Published here with permission from The MOORE REPORT INTERNATIONAL - March/April
The Moore Foundation,
Box 1, Camas,
A note from us: The book by Larry Burkett, mentioned below, is an excellent book
for those considering to become a "one-income" family. It is available directly from
Crown Financial Ministry.
Getting Along on One Income
by Dorothy Moore
We often hear media commentators and others speak of the high cost of living and
the absolute necessity of both parents working out of the home in order to make ends meet.
It is so common that it is almost taken for granted. In fact, with people who are not well-informed,
that is one of the reasons given that homeschool is impossible for many. Of course, everyone
has a little different situation on which to make that decision, but it is very interesting
how many parents somehow work things out so that Mom can be at home with the children.
For one thing, unless mom has unusual skills and is in a very high income bracket,
her take-home pay may actually yield only minimum wages. A few years ago an article was printed
in the financial section of the SUNDAY STAR LEDGER of Jersey City, N.J. in which Charles A.
Jaffe advised parents of new babies to analyze the financial pros and cons, as well as the
emotional cost, of both parents working full time . He quoted financial planner Robert Topping
of R. B. Topping and Co., of Fairfax, VA: "When you add up all the costs that it takes
to have both spouses working, the marginal benefit to the second income may be outweighed by
someone wanting to stay home with the children." It was strongly stated that the second
income may amount to below a minimum wage income, after taxes, child care, commuting costs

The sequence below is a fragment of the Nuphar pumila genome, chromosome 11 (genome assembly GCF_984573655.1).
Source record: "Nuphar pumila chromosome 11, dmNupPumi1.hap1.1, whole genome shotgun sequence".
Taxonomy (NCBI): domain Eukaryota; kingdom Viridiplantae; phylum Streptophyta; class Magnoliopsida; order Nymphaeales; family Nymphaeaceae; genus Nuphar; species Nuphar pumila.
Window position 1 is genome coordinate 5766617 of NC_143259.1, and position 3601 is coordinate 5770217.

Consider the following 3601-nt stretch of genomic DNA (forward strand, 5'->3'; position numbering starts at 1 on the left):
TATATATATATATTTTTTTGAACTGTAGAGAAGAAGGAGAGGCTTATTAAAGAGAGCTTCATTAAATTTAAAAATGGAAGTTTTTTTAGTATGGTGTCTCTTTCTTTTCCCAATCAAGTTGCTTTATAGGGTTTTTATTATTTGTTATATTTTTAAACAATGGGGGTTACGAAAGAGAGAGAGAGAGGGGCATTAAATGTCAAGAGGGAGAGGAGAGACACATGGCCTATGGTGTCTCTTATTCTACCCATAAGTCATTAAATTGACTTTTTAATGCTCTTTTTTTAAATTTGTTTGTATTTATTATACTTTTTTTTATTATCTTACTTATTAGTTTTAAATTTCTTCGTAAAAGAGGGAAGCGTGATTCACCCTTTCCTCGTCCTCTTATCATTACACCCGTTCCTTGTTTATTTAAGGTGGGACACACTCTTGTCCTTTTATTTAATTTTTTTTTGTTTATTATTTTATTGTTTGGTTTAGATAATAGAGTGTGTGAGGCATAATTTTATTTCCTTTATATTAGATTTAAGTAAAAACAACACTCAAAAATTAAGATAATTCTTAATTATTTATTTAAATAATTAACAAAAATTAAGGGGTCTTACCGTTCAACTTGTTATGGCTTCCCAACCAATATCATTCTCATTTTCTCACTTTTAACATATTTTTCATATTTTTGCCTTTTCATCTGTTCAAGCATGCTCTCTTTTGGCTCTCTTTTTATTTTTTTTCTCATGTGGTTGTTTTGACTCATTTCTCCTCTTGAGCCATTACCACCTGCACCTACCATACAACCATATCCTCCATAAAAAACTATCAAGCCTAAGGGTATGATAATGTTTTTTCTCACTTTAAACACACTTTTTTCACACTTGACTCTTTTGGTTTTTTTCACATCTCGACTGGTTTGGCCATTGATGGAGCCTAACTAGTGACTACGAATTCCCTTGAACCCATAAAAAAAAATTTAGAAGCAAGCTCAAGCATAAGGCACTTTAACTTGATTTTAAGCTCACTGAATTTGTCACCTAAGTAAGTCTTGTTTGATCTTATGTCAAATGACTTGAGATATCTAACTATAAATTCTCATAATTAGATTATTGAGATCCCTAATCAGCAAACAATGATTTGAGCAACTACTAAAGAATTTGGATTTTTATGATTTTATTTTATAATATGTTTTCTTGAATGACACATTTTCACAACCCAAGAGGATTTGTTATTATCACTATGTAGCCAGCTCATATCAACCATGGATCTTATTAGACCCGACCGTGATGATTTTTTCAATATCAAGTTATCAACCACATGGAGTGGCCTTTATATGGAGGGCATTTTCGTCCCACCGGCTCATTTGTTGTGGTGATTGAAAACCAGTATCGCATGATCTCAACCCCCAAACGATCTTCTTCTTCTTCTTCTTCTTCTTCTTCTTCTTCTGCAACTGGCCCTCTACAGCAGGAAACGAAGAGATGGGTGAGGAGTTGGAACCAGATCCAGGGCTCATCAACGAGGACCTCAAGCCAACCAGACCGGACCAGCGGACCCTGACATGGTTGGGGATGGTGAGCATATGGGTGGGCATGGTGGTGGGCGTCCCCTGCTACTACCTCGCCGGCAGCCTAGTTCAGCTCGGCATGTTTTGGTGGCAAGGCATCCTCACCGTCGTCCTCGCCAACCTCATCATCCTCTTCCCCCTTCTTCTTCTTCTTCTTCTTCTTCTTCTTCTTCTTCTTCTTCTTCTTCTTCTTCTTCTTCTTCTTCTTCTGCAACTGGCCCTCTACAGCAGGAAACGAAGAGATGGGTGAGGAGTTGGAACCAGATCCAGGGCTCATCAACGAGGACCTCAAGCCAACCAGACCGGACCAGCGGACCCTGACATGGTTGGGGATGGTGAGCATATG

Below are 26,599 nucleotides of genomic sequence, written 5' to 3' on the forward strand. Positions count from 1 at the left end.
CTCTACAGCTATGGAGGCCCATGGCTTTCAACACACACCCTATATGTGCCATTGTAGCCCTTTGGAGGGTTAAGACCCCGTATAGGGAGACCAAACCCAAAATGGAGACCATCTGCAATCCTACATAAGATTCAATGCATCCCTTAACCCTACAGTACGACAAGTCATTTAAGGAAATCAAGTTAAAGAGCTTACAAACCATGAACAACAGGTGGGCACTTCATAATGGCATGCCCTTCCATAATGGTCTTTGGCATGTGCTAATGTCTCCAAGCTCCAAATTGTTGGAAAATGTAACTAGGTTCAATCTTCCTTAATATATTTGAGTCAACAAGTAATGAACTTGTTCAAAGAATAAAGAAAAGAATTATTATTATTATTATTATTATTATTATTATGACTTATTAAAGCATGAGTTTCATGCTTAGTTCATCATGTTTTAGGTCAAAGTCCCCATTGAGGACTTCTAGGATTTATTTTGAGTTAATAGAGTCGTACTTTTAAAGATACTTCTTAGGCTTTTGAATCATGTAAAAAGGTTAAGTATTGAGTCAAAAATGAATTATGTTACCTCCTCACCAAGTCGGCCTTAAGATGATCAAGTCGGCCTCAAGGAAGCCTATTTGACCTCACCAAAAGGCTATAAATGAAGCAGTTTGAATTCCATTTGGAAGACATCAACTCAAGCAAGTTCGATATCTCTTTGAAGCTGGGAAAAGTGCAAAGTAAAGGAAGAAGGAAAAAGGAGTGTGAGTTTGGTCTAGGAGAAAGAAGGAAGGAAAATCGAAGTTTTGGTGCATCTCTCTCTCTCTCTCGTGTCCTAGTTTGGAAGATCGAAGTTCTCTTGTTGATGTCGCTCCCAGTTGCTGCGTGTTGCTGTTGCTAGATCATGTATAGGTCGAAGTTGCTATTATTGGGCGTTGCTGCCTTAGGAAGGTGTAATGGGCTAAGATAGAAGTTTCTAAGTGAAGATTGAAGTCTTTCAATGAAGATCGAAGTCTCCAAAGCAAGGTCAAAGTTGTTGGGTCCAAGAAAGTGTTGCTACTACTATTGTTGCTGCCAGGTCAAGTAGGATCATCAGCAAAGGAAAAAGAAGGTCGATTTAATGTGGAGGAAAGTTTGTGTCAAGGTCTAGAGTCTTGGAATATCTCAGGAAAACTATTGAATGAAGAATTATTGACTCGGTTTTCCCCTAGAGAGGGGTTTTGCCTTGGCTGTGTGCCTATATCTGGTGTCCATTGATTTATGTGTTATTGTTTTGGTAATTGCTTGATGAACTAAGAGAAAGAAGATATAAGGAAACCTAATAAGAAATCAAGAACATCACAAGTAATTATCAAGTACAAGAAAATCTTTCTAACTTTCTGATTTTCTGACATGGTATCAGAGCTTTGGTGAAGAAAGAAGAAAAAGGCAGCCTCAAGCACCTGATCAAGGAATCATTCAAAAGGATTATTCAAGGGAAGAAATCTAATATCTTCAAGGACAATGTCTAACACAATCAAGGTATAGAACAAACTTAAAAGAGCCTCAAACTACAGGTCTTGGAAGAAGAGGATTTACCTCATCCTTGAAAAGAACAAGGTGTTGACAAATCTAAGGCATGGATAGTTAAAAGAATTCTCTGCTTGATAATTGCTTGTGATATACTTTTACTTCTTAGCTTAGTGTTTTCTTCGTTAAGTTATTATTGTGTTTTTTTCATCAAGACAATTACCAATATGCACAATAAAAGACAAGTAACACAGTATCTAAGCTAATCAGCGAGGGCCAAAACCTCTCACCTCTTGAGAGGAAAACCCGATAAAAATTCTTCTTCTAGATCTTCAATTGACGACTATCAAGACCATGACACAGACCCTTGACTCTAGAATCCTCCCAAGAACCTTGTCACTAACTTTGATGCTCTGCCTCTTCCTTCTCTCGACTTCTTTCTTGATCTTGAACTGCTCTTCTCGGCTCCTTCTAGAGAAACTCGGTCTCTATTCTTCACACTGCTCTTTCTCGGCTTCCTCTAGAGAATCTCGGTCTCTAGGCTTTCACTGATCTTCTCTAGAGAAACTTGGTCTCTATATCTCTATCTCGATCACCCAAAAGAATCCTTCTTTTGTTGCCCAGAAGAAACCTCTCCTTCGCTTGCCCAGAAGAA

and other expenses are considered. Many people are surprised when they sit down and do some
figuring to see how much the second paycheck really brings to the family. It can easily convince
the average person that it isn't worth the hectic lifestyle demanded by both parents having
jobs. We have been aware of many families where Mom has quit her outside job, sometimes highly
paid prestigious positions, to give full-time nurture to her family. Here are letters from
two who made the change:
The sacrifice was financially great. My husband was self-employed, my income as
a special education teacher made up most of our budget plus the insurance. But we prayed and
prayed and prayed! And felt that my staying home with our child was what God wanted. He really
blessed our obedience. My husband was offered a job that was perfect for him. It obviously
came from the Lord because he hadn't pursued it. It was created for him. We have had many things
happen over the last few years that the Lord has orchestrated. B.B., SC
One and a half years ago I decreased my work hours as an RN from 20 hours a week
to 24 hours a month. We did have concerns as to whether we'd be able to afford this change.
Larry Burkett's Book, "Women Leaving the Workplace", was a big encouragement. Well
instead of not enough to eat which was one of our silly fears, we've been blessed to be able
to save more than we ever did when I worked part-time. We just replaced our furnace and added
central air and we've been able to purchase lots of good materials to build our home library
and enhance our home learning. We've been able to sponsor a world vision child in addition
to our tithe at church. God has been generous beyond anything we had expected. Praise Him!
An interesting study took place some time ago which was published in the JOURNAL
OF APPLIED PSYCHOLOGY. According to this analysis of data from a national employment survey,
three psychologists from Rutgers University concluded that a wife's employment had a negative
effect on her husband's health, regardless of the husband's age, income bracket, or educational
level. The study showed that they were less satisfied in their home and work lives than were
the husbands of non-working wives. This was in spite of the fact that they expressed a positive
attitude about their wives working.
This study included 208 husbands whose wives worked at least 20 hours a week for
pay and 408 husbands whose wives were housewives and didn't earn any income. Their conclusion
was that husbands may not object to the employment of their wives, but they seemed to need
to feel that their incomes alone were adequate to meet the family economic needs.